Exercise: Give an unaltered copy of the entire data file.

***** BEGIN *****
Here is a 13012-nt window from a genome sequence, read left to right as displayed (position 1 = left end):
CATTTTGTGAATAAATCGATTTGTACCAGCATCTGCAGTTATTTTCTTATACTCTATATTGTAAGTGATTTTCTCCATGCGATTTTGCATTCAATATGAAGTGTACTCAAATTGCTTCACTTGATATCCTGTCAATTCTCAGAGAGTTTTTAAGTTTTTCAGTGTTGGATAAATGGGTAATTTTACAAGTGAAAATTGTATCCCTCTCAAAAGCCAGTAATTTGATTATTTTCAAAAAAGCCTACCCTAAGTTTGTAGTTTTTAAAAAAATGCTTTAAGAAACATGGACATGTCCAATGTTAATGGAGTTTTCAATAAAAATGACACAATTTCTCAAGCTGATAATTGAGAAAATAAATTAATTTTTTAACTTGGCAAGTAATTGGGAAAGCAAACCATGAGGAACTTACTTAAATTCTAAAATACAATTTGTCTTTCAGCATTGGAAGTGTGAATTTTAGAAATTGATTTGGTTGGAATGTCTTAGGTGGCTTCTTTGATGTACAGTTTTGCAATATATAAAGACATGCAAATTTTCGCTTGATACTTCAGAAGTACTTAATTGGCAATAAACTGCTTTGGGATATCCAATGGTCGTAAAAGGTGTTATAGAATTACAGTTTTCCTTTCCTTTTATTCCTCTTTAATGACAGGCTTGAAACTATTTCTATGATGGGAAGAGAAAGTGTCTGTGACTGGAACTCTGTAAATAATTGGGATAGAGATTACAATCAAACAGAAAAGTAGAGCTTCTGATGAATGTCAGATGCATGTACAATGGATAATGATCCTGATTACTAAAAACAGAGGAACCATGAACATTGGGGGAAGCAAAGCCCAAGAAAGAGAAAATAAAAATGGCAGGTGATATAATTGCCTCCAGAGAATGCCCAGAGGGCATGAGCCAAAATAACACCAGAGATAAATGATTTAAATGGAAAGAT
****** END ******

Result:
Here is a 13012-nt window from a genome sequence, read left to right as displayed (position 1 = left end):
CATTTTGTGAATAAATCGATTTGTACCAGCATCTGCAGTTATTTTCTTATACTCTATATTGTAAGTGATTTTCTCCATGCGATTTTGCATTCAATATGAAGTGTACTCAAATTGCTTCACTTGATATCCTGTCAATTCTCAGAGAGTTTTTAAGTTTTTCAGTGTTGGATAAATGGGTAATTTTACAAGTGAAAATTGTATCCCTCTCAAAAGCCAGTAATTTGATTATTTTCAAAAAAGCCTACCCTAAGTTTGTAGTTTTTAAAAAAATGCTTTAAGAAACATGGACATGTCCAATGTTAATGGAGTTTTCAATAAAAATGACACAATTTCTCAAGCTGATAATTGAGAAAATAAATTAATTTTTTAACTTGGCAAGTAATTGGGAAAGCAAACCATGAGGAACTTACTTAAATTCTAAAATACAATTTGTCTTTCAGCATTGGAAGTGTGAATTTTAGAAATTGATTTGGTTGGAATGTCTTAGGTGGCTTCTTTGATGTACAGTTTTGCAATATATAAAGACATGCAAATTTTCGCTTGATACTTCAGAAGTACTTAATTGGCAATAAACTGCTTTGGGATATCCAATGGTCGTAAAAGGTGTTATAGAATTACAGTTTTCCTTTCCTTTTATTCCTCTTTAATGACAGGCTTGAAACTATTTCTATGATGGGAAGAGAAAGTGTCTGTGACTGGAACTCTGTAAATAATTGGGATAGAGATTACAATCAAACAGAAAAGTAGAGCTTCTGATGAATGTCAGATGCATGTACAATGGATAATGATCCTGATTACTAAAAACAGAGGAACCATGAACATTGGGGGAAGCAAAGCCCAAGAAAGAGAAAATAAAAATGGCAGGTGATATAATTGCCTCCAGAGAATGCCCAGAGGGCATGAGCCAAAATAACACCAGAGATAAATGATTTAAATGGAAAGAT